What does the “power of surrender” mean?
Why is surrender an essential part of the addiction recovery process?
Or is it?
Most of us have heard of the concept of surrender as we’re going to meetings and trying to work the steps of recovery from addiction. But have you ever had this question:
“What does surrender really mean?”
“How do I practice surrender on a day to day, moment to moment basis?”
These questions can still come back to me as I get stuck with negative emotions or feelings, and I don’t know what to do with them.
In the book, “What Can I Do About
Him Me?” Rhyll Croshaw talks quite a bit about surrender. Here are a few things that stick out to me:
“The first three steps of the program are all about accepting, believing in and surrendering to God.
“The first three steps are often a daily process of learning to surrender my will to God through believing in His great power. For most of us, surrendering our will to God is one of the most difficult things we may ever do. One spiritual leader has said:
The submission of one’s will is really the only uniquely personal thing we have to place on God’s altar. The many other things we “give,”…are actually the things He has already given or loaned to us. However, when you and I finally submit ourselves, by letting our individual wills be swallowed up in God’s will, then we are really giving something to Him! It is the only possession which is truly ours to give!”
“I have discovered that surrendering is an emotional, physical and spiritual process directing me to God. I can’t merely say that I will surrender my fear. I have to work through these steps daily.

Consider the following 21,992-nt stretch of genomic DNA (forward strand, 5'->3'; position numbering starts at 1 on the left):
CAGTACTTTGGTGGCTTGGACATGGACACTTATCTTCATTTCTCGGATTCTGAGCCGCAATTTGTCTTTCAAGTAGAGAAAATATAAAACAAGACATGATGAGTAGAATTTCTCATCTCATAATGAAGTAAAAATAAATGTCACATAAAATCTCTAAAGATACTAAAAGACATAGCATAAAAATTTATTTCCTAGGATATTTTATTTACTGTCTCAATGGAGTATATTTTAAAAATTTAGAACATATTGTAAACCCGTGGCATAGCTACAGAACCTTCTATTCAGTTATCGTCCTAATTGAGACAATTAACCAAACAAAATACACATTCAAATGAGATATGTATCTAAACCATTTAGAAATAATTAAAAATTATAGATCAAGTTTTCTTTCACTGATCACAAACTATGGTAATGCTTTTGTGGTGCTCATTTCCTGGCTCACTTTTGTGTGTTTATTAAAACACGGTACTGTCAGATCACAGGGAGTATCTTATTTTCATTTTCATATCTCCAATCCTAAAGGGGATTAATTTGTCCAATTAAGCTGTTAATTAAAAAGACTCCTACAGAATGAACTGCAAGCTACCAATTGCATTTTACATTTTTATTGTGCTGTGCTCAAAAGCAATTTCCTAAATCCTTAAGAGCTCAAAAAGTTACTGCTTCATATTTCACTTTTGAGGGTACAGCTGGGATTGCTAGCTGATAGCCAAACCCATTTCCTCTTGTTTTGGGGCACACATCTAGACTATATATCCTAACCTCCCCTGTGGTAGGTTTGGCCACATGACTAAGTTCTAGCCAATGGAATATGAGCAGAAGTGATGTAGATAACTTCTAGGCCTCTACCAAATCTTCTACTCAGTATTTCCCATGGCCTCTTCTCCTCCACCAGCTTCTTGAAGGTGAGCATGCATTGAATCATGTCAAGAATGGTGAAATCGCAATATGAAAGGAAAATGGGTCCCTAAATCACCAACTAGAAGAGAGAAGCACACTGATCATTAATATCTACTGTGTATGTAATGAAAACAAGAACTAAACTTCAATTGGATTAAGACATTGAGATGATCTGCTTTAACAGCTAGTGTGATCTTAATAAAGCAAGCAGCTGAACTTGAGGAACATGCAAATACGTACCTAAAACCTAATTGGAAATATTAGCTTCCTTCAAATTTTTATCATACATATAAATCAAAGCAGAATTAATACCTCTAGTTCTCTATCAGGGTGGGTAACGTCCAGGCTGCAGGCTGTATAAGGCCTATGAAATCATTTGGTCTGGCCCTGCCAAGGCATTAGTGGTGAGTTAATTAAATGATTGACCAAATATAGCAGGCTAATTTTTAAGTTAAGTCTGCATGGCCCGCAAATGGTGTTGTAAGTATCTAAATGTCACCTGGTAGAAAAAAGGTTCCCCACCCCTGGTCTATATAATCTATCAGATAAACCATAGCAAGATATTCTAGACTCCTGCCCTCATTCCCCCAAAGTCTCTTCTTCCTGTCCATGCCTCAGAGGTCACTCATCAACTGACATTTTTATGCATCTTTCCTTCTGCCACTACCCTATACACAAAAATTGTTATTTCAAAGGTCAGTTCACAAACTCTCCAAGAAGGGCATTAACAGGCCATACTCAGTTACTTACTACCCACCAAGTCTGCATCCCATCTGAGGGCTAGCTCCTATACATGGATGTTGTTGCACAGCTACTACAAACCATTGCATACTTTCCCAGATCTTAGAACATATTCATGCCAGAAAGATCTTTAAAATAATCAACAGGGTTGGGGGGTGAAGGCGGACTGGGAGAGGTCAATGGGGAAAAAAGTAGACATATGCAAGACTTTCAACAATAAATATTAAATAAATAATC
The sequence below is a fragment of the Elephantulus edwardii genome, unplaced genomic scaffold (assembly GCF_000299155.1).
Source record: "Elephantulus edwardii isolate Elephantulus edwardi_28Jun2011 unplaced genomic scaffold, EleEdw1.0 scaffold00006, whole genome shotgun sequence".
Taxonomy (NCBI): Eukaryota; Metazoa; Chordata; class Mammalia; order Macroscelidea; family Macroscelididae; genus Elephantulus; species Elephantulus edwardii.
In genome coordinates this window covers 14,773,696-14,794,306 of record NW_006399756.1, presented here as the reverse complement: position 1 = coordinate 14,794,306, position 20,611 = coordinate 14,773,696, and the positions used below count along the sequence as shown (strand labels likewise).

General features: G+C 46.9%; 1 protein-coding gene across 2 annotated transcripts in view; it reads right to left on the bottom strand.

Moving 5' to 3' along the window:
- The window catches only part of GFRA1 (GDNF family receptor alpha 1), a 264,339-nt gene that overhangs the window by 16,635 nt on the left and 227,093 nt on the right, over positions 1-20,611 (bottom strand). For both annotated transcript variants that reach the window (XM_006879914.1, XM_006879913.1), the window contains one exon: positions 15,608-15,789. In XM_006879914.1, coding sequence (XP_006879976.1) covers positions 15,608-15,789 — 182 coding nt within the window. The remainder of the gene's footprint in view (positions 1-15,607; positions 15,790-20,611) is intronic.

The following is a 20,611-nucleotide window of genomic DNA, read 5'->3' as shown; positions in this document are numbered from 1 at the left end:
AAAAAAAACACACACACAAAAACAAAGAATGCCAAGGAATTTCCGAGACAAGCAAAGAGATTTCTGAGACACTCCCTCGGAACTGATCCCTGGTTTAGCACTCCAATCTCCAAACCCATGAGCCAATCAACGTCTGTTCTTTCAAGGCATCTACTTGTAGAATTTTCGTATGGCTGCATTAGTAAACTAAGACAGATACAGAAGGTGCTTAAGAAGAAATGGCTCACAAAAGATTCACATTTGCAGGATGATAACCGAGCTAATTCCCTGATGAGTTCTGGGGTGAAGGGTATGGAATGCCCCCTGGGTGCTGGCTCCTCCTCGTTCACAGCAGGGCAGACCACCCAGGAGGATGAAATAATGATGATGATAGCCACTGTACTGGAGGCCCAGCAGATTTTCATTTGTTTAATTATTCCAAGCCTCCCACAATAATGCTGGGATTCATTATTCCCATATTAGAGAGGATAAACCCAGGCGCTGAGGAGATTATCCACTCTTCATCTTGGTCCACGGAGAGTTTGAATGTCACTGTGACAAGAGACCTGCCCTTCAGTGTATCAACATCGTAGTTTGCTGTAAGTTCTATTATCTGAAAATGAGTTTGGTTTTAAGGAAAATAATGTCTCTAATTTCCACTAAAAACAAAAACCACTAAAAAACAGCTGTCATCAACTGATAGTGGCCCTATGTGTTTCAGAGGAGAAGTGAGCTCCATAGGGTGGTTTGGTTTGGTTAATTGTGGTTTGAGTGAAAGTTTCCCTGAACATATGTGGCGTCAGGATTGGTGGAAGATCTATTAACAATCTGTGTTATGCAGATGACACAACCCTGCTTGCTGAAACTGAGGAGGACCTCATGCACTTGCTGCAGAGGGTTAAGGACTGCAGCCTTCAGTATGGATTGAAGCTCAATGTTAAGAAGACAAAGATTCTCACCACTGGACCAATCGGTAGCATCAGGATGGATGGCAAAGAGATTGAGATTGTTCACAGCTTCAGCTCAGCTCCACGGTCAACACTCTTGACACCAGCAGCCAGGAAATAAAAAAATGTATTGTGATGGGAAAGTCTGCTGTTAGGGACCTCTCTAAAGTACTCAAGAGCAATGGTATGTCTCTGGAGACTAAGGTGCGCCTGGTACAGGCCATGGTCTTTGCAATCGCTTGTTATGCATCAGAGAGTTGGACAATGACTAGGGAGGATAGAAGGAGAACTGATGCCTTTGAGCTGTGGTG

“If the surrender process isn’t firmly in place, it’s rather easy for me to go to a place of fear…Fear is easy. To deal with those feelings of fear and maintain peace in my life, the surrender process is essential.”
The Power of Fear
“Fear is easy.” How true that is.
Fear is a root cause of me wanting to numb, hide, isolate, detach, and ultimately go down the path of lust and acting out.
Unfortunately, I’m finally starting to realize this has been the case my whole life.
Fear is the opposite of faith, and to have faith, I have to do things that I can’t see but that I believe in.
I’m learning that surrendering my fear is a practice.
It’s just like hitting a baseball, shooting a free-throw, playing the guitar, or whatever hobby or interest one wants to get better at – practice is crucial.
But how do I practice surrender of my fears?
What does that look like?
A 3 Step Process of Surrender
Rhyll goes on to talk about one process of surrender:
- On my knees
- On the phone
- In the box (or Write it down)
Step 1. On My Knees
On my knees is pretty straightforward – I have to reach out to God, my higher power, and ask for His help in the moment. I have to show a level of trust that He is listening and that He will help me. This could be a 3rd Step Prayer, a simple, “God, I can’t do this – please help me,” or a more formal thank you and request.
For me, practicing the chin-up approach – looking at everyone from the chin up (or just looking at the ground in some cases), has been a practice of “on my knees” over and over again.
I CAN’T do this on my own. I CAN’T.
But as I ask for His help, He is there to help EVERY TIME. The simple prayer of, “God, I know I’m in a dangerous place (the mall, the grocery store, or wherever there are lots of people). Please help me keep my chin-up and be aware of my surroundings.”
That’s it. Recognizing and surrendering to Him.
Step 2. On the Phone
On the phone is tough. It takes a level of humility that, at times, I don’t want to have.
On the phone means I have to actually reach out to someone – be vulnerable – admit that I need other people to help me.
I feel like the culture I’ve grown up in is all about “What can I DO?” It’s not about asking others for help: in fact, asking others for help seems to be weak or giving in – at least that’s been my perspective.
So reaching out, especially to actually call someone or talk to them in person, is extremely difficult.
In the Big Book of AA it talks about the importance of working with others: